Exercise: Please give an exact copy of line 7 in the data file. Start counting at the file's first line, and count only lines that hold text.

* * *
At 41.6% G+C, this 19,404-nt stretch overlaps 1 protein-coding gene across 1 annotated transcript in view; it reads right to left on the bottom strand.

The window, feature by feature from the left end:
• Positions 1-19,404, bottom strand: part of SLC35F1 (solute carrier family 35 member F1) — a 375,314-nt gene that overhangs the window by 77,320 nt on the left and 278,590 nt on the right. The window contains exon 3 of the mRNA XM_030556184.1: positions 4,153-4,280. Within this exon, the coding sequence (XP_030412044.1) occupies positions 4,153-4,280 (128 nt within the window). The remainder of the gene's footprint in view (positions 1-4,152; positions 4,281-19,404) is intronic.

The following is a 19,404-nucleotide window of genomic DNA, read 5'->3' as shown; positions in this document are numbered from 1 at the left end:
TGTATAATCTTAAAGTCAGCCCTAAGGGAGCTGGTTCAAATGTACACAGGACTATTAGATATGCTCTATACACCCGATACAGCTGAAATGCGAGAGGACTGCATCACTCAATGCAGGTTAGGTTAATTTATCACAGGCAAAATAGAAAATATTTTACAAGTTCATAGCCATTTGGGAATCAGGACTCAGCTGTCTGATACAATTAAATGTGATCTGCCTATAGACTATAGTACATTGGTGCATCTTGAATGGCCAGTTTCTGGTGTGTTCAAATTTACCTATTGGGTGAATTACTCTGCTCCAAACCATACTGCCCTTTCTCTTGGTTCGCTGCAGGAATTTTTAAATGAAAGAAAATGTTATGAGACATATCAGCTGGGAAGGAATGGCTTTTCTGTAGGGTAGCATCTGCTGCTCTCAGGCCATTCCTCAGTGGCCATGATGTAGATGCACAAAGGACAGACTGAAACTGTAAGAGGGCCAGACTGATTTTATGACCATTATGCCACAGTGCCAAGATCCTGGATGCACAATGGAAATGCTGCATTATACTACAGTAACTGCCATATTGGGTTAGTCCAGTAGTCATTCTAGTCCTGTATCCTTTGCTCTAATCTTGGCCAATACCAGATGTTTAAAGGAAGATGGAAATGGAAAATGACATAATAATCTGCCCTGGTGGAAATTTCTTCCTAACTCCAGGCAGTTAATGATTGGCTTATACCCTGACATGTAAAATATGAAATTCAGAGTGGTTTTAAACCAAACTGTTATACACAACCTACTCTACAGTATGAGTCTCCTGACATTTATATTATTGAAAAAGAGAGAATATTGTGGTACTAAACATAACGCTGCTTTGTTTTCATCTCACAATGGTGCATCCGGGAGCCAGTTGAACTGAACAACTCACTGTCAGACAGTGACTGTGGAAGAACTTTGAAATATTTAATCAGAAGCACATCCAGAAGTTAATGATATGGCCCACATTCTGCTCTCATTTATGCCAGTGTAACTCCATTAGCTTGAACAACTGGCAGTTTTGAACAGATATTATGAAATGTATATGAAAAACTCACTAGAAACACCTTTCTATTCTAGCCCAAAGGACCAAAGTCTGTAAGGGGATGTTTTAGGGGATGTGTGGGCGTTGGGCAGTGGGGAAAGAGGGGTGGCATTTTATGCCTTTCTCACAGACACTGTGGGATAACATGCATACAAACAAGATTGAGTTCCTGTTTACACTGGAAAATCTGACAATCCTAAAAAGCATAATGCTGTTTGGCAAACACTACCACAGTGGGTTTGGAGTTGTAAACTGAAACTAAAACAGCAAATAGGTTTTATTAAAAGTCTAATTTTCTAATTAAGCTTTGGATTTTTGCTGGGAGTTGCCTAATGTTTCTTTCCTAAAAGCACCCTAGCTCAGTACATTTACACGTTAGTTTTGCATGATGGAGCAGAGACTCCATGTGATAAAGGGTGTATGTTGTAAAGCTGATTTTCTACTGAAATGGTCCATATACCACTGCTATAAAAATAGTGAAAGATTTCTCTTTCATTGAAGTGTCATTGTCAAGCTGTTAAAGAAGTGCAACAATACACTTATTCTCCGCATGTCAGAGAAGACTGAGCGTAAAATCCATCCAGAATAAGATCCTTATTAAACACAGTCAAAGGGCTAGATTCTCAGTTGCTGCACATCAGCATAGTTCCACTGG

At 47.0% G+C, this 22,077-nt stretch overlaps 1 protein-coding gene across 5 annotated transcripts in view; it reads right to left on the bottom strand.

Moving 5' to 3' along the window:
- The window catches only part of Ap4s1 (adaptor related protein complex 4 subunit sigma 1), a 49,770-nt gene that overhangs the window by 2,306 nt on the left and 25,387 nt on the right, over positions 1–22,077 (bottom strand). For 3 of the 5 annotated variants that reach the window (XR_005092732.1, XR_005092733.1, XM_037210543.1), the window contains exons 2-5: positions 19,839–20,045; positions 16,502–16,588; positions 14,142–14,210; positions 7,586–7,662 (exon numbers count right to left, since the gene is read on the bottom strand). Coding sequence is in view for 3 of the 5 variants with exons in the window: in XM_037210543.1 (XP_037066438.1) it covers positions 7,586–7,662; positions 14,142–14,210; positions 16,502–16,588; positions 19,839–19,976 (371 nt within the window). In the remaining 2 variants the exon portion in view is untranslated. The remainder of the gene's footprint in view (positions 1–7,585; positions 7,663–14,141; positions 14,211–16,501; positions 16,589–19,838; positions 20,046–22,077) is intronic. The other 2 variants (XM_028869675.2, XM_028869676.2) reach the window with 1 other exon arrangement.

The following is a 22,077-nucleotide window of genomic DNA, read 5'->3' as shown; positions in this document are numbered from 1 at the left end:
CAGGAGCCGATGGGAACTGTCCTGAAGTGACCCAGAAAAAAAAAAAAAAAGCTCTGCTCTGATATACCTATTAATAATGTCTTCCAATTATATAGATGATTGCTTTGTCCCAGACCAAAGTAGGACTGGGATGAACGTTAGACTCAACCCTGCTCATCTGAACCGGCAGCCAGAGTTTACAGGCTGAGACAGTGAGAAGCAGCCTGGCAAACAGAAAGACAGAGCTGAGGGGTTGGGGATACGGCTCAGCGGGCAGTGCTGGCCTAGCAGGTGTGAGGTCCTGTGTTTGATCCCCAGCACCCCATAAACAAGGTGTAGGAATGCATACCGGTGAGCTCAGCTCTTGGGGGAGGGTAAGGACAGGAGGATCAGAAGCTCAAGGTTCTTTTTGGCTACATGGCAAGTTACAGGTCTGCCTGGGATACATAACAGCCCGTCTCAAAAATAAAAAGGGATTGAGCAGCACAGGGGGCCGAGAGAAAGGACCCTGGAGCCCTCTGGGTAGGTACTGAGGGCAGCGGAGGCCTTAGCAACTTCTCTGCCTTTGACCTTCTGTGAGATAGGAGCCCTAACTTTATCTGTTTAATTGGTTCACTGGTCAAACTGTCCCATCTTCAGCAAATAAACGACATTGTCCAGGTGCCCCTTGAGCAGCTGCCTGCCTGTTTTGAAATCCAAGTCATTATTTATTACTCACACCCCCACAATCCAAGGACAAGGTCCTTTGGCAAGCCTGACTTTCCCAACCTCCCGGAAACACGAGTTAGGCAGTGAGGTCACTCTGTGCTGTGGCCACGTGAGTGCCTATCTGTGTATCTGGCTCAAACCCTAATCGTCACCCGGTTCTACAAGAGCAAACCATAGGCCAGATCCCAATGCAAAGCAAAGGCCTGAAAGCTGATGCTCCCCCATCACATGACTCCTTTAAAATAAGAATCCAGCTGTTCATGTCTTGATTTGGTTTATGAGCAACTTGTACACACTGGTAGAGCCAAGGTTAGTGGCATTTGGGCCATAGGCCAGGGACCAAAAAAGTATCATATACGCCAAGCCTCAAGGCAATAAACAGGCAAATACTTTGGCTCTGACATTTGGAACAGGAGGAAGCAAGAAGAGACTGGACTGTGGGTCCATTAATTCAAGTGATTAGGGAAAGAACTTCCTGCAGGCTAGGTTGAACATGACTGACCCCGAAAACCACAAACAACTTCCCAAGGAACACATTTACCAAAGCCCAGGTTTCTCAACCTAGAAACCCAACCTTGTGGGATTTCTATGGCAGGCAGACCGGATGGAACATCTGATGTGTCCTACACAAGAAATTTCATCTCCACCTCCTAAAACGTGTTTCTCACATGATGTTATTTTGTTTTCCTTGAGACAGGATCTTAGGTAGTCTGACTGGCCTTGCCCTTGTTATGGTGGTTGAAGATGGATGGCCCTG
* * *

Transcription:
Moving 5' to 3' along the window: